A HotWire reader submitted the following questions to Carl Carlson. To submit your own question about any aspect of FMEA theory or application, e-mail Carl at Carl.Carlson@EffectiveFMEAs.com. (All questions and responses will be kept anonymous.)

I have three questions, if you can help.

1. When is the best moment in the time line to do a PFMEA review in order to still have some time for improvements?

Carl: To answer this question, I'll begin with the overall timing for PFMEAs. PFMEAs should be completed (good quality) by the manufacturing process freeze date for the given part. This means you need to review the PFMEA well enough in advance of the manufacturing freeze date in order to leave time for changes.

2. What would be the minimum acceptable individual rating for the 10 FMEA quality objectives (after improvement)? (Would minimum 3 for each be reasonable?

Carl: First, to be sure we are on the same page, refer to the March 2016 FMEA Corner article on FMEA quality audits. As stated in the article, the focus of an FMEA audit is on improving the FMEA process, not on the person or team doing the FMEA.

I’ll reply to your question by assuming that the reviewer is rating each quality objective on a scale of 1 to 3, where a 1 means the objective is not met, and 3 means the objective is fully in place. Interpreting your question this way, I think you are asking if the only acceptable FMEA quality is where each quality objective is fully in place. My answer is that the best process is to assess the current FMEA quality and work to improve the FMEA process. The objective is for FMEAs to meet the quality objectives. Most companies do not meet these quality objectives right away and have to work over time to improve the quality of FMEAs.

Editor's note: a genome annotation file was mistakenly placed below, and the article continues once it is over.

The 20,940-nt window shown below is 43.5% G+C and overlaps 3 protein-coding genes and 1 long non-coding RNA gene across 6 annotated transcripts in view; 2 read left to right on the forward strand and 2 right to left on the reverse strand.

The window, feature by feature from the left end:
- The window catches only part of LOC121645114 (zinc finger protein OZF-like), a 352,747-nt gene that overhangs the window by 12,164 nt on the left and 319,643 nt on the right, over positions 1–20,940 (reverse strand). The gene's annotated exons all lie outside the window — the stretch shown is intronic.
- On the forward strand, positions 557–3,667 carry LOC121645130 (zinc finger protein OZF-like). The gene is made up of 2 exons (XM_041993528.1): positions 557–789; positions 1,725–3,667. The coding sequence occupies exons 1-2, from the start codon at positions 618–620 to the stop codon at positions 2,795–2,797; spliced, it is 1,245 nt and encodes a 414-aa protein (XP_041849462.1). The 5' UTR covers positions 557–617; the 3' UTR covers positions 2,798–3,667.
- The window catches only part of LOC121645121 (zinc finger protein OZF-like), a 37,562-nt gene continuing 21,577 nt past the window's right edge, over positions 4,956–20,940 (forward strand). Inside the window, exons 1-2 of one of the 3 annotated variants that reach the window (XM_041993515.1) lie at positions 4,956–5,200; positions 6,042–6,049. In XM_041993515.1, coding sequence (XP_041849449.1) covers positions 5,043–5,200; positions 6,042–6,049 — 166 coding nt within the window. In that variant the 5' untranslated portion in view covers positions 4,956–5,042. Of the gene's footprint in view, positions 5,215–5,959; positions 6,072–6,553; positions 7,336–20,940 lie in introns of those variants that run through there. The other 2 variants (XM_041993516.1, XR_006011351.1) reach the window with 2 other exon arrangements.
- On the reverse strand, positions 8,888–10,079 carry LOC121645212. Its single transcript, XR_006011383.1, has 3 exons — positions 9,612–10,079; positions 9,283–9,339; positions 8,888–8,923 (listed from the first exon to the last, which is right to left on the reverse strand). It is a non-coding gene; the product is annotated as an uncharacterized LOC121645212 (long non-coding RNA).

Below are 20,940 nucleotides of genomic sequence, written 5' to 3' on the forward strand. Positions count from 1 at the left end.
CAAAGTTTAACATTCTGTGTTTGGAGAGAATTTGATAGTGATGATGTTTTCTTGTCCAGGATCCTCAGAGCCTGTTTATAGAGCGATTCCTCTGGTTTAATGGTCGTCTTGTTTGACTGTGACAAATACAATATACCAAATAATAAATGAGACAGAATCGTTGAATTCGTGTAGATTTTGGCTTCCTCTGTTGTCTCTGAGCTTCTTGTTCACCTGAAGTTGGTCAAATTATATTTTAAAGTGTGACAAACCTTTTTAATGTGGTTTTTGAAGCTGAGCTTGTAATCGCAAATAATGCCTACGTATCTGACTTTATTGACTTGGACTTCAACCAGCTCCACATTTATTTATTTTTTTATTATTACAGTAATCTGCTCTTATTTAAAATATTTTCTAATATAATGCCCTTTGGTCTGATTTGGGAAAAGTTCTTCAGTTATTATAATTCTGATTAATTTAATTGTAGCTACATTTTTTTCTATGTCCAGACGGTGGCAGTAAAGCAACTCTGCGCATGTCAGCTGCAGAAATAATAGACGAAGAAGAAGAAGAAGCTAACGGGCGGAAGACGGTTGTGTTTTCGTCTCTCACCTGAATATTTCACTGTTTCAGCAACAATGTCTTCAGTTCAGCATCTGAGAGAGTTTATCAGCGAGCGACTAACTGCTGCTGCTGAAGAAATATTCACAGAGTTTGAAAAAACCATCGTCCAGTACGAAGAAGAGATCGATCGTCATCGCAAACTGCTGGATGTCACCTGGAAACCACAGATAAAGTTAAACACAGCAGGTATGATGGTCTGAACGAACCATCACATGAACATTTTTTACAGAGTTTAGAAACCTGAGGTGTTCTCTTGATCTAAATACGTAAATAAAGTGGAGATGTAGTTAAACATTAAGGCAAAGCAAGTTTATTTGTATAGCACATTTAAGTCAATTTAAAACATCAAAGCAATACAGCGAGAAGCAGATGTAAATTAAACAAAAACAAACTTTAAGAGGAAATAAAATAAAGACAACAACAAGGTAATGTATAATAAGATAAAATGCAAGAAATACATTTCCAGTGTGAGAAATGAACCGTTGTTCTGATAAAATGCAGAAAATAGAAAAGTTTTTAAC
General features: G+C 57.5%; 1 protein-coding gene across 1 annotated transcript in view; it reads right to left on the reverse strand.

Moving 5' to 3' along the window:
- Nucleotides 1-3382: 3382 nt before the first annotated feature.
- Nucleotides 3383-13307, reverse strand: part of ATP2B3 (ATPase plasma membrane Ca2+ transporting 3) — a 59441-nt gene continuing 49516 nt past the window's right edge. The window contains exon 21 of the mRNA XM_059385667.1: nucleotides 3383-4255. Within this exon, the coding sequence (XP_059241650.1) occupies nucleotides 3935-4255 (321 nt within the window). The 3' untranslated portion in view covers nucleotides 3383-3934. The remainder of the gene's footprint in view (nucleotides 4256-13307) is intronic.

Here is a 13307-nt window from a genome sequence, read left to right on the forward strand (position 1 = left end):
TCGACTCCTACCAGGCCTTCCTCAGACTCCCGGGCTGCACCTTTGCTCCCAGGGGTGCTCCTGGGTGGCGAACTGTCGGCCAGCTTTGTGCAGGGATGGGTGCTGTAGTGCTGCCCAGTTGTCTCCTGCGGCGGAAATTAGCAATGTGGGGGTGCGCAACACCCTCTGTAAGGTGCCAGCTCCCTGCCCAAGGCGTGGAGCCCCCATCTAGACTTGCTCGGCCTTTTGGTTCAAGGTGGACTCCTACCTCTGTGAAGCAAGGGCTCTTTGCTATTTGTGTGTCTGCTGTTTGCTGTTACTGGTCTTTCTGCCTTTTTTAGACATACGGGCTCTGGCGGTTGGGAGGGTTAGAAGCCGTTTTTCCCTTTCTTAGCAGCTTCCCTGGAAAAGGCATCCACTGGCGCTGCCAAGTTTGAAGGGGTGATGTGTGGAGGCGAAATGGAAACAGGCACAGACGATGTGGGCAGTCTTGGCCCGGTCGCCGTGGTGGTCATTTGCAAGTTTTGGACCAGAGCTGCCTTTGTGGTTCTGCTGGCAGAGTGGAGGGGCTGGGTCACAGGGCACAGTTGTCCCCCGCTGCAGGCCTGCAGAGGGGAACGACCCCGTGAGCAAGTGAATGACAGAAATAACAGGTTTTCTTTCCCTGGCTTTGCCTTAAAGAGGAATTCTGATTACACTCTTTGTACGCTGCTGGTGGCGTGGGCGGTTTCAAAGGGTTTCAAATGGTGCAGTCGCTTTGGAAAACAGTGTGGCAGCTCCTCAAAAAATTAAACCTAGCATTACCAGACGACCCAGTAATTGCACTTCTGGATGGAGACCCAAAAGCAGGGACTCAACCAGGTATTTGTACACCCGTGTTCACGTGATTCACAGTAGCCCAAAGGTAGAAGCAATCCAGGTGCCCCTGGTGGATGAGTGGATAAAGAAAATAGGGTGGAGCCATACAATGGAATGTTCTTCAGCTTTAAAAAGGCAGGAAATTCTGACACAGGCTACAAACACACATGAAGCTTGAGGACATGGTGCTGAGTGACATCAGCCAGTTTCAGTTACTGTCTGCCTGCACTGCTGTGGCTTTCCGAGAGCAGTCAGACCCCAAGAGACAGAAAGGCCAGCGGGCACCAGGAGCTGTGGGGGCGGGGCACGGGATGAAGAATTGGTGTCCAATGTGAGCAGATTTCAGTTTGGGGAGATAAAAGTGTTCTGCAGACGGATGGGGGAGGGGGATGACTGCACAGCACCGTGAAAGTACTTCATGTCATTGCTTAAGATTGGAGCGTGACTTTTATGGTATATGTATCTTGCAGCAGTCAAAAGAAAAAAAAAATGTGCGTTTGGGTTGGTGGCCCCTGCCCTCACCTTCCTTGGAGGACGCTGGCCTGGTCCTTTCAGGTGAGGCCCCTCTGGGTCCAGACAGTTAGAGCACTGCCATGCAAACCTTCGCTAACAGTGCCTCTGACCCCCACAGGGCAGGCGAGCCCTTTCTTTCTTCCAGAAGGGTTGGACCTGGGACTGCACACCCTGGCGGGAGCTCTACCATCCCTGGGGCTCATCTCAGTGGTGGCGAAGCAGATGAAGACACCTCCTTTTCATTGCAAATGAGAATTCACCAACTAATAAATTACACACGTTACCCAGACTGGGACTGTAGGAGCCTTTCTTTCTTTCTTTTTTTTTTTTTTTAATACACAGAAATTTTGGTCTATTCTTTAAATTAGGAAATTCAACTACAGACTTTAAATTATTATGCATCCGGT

If you are using FMEA quality objectives to evaluate supplier FMEAs, I would answer that for critical supplier parts, their FMEAs should fully meet the quality objectives. This means they may have to continue working on their FMEA until the objectives are met.

3. What would be the minimum acceptable overall percentage for the 10-quality-objectives-audit (after improvement)?

Carl: To answer this question, I again refer to the focus on FMEA quality audits: improving the FMEA process. Each audit should note any shortcomings to the FMEA quality objectives, and identify actions to improve the FMEA process. Over time, the company will achieve higher quality FMEAs.

About the Author

Carl S. CarlsonCarl S. Carlson is a consultant and instructor in the areas of FMEA, reliability program planning and other reliability engineering disciplines. He has 30 years of experience in reliability testing, engineering and management positions, and is currently supporting clients of ReliaSoft Corporation with reliability and FMEA training and consulting. Previous to ReliaSoft, he worked at General Motors, most recently senior manager for the Advanced Reliability Group. His responsibilities included FMEAs for North American operations, developing and implementing advanced reliability methods and managing teams of reliability engineers. Previous to General Motors, he worked as a Research and Development Engineer for Litton Systems, Inertial Navigation Division. Mr. Carlson co-chaired the cross-industry team that developed the commercial FMEA standard (SAE J1739, 2002 version), participated in the development of SAE JA 1000/1 Reliability Program Standard Implementation Guide, served for five years as Vice Chair for the SAE's G-11 Reliability Division and was a four-year member of the Reliability and Maintainability Symposium (RAMS) Advisory Board. He holds a B.S. in Mechanical Engineering from the University of Michigan and completed the 2-course Reliability Engineering sequence from the University of Maryland's Masters in Reliability Engineering program. He is a Senior Member of ASQ and a Certified Reliability Engineer.

Effective FMEAsMaterial for the FMEA tips, problems and solutions is excerpted from the book Effective FMEAs, published by John Wiley & Sons, ©2012. Information about the book Effective FMEAs, along with useful FMEA aids, links and checklists can be found on www.effectivefmeas.com.